Anyone involved in nonprofit management knows that the board of directors plays a very important role. They are responsible for the governance oversight of the organization but they also hold the ultimate fiscal responsibility as well. For any nonprofit executive or staff member who has wrestled with a board of directors who are less-than-functional, it is reasonable to ask the board what exactly they are willing and able to do to help with fundraising. The board may be unwilling, unable, or simply ignorant as to how to help raise the necessary funds.
It is not uncommon for staff to have an expectation of board members and for the board to have an expectation of staff'”it is also not uncommon for those expectations to contradict each other! Staff may have reasonable expectations that the board members will help raise money but the board may be expecting staff to take care of all the fundraising. It is important to get the expectations out in the open and identify where the challenges are.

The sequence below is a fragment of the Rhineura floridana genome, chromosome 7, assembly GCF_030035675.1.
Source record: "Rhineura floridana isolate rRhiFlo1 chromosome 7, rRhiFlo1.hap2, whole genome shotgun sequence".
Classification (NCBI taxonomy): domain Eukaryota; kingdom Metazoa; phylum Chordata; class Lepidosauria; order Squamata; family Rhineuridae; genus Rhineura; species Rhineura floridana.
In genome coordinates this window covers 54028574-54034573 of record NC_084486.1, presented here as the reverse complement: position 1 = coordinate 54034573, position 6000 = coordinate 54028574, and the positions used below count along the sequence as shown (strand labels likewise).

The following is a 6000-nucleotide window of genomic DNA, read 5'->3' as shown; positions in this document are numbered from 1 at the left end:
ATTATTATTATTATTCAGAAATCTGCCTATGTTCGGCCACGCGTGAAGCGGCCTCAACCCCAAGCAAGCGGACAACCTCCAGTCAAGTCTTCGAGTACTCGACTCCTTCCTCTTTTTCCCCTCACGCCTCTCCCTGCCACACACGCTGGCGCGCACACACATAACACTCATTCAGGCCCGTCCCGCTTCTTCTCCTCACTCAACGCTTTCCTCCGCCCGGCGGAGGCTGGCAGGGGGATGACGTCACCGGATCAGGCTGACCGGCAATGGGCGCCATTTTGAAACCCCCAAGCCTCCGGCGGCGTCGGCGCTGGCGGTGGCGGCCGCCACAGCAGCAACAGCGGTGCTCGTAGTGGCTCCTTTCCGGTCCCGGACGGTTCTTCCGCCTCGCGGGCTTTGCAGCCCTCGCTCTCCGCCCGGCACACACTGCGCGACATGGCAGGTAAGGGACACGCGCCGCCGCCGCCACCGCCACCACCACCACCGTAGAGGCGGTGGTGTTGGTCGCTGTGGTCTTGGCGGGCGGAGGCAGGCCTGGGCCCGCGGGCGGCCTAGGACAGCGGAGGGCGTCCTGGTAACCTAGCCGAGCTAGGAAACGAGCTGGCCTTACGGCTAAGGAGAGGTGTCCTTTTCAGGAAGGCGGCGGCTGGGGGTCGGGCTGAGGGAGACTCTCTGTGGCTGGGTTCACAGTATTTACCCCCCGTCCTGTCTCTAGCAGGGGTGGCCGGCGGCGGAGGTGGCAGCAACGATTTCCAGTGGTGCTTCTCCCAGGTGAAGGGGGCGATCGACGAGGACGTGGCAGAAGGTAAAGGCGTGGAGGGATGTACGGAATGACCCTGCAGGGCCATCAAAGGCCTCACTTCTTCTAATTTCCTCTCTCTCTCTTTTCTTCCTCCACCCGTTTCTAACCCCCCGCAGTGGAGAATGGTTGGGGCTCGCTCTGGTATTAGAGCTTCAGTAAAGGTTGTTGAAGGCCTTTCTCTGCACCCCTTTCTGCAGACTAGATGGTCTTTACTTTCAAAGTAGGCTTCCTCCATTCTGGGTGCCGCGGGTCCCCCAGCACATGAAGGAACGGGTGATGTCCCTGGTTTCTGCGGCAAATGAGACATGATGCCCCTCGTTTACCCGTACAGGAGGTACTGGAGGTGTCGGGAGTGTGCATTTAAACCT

Board members may support fundraising in theory, but they may not know what they can do to help or they may feel uncomfortable with asking people for money. It is important that staff knows and understands the board’s limitations so that they can adjust'”either by recruiting board members who WILL help raise money or by making adjustments on the staff side of things to accommodate.
Is the board willing to come to fundraising events? Ask others for money if the prospects are identified for them? Help with writing grant proposals? Host house parties and invite friends to ask for money? In order to determine what board members will do for fundraising efforts, it is necessary to ask and nudge them.
It is important for executive staff to identify what the board of directors will and won’t do to help with fundraising so that reasonable work plans, goals and expectations can be established. Additionally, it may be necessary to make some changes at the board level if board members cannot or will not help raise money.